Syrian refugee children joined local Jewish kids to light the giant Chabad menorah at the Brandenburg Gate in Berlin on Sunday.
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Aiman Mazyek, head of the Central Council of Muslims in Germany, and representatives of Berlin mosques attended the Hanukkah ceremony.
At a time when concerns have been raised about possible anti-Semitism among the 800,000 Muslim refugees now seeking asylum in Germany, the joint celebrations sent a message “that peace and tolerance are stronger than any dispute,” said Rabbi Yehudah Teichtal, the head of Chabad in Berlin, at the ceremony.
“Those who spread fear have but one purpose, to destroy the unity and peace between cultures,” he said.
The annual celebration at Brandenburg Gate took place even though many Jews in Germany are hesitant to display religious symbols openly following an increase in anti-Semitic violence in Europe. Chabad claims its menorah is the biggest in Europe, and has been lighting it in a public ceremony at the historical landmark for 14 years.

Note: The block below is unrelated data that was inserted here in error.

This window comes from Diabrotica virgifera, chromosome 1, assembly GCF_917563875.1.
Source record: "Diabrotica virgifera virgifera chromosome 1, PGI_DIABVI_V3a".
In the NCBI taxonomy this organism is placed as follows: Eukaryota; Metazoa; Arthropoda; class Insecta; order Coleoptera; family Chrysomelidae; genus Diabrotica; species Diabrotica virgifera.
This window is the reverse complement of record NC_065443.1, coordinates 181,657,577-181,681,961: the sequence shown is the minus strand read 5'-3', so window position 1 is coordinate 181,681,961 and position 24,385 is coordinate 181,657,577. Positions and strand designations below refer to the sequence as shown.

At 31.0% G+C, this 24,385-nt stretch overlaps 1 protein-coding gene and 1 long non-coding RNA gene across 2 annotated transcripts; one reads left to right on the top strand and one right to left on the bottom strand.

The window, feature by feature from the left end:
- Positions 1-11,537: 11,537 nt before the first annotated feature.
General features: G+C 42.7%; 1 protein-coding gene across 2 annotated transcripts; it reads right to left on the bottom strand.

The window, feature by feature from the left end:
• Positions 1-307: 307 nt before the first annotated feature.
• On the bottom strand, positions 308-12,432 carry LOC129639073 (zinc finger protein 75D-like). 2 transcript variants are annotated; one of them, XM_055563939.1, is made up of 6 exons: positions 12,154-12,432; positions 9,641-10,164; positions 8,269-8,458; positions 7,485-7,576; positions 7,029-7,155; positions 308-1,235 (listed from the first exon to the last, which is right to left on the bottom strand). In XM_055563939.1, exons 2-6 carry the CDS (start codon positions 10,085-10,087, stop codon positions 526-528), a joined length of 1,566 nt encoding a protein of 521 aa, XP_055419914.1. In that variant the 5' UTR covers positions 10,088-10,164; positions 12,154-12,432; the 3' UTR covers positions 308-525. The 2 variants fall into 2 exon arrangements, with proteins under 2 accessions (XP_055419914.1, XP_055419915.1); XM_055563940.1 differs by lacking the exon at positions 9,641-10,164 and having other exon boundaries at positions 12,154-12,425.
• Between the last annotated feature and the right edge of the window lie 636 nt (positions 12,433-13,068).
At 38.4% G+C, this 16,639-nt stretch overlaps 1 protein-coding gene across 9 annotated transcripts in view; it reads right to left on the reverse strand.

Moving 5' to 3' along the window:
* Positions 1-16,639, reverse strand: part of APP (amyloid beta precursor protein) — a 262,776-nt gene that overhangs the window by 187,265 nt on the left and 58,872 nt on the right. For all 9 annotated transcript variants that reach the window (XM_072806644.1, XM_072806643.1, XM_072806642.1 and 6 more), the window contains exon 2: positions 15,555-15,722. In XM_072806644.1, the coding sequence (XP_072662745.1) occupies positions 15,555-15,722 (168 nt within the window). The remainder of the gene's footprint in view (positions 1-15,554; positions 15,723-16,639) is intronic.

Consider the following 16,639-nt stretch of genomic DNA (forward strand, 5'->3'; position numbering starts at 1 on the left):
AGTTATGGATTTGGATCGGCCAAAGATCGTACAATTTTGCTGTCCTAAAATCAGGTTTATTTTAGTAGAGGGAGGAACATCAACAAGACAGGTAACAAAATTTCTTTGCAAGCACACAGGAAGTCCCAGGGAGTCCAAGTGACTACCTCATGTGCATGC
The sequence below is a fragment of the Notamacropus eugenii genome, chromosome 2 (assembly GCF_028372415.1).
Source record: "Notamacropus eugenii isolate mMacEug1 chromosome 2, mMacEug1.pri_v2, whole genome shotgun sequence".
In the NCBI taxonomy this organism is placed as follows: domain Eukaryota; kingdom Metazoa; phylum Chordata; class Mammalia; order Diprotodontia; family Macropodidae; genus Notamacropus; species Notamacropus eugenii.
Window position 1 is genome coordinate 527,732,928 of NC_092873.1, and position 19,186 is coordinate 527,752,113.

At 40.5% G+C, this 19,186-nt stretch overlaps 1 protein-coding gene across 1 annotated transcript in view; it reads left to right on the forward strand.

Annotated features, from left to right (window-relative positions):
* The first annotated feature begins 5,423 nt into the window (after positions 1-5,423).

German Minister of Culture Monika Grütters also lit the menorah. Other guests included the U.S. ambassador to Germany, John Emerson; Israeli diplomat Avi Nir, and the ambassadors of Britain, Poland, Italy, Ukraine, Brazil and Denmark.
“It is very symbolic that here at the Brandenburg Gate, which symbolizes Germany’s greatest moments on one hand and its darkest on the other, we celebrate Hanukkah together,” Grutters said.
Also Sunday, a family of Turkish Muslim background joined Jewish families in creating their own menorahs in a program at the Frankeluefer Synagogue in Berlin.
The following day, refugees from Iraq’s persecuted Yazidi community helped light a menorah at the American Jewish Committee office in Berlin. The Yazidis are a monotheistic sect that has been targeted for genocidal persecution by ISIS.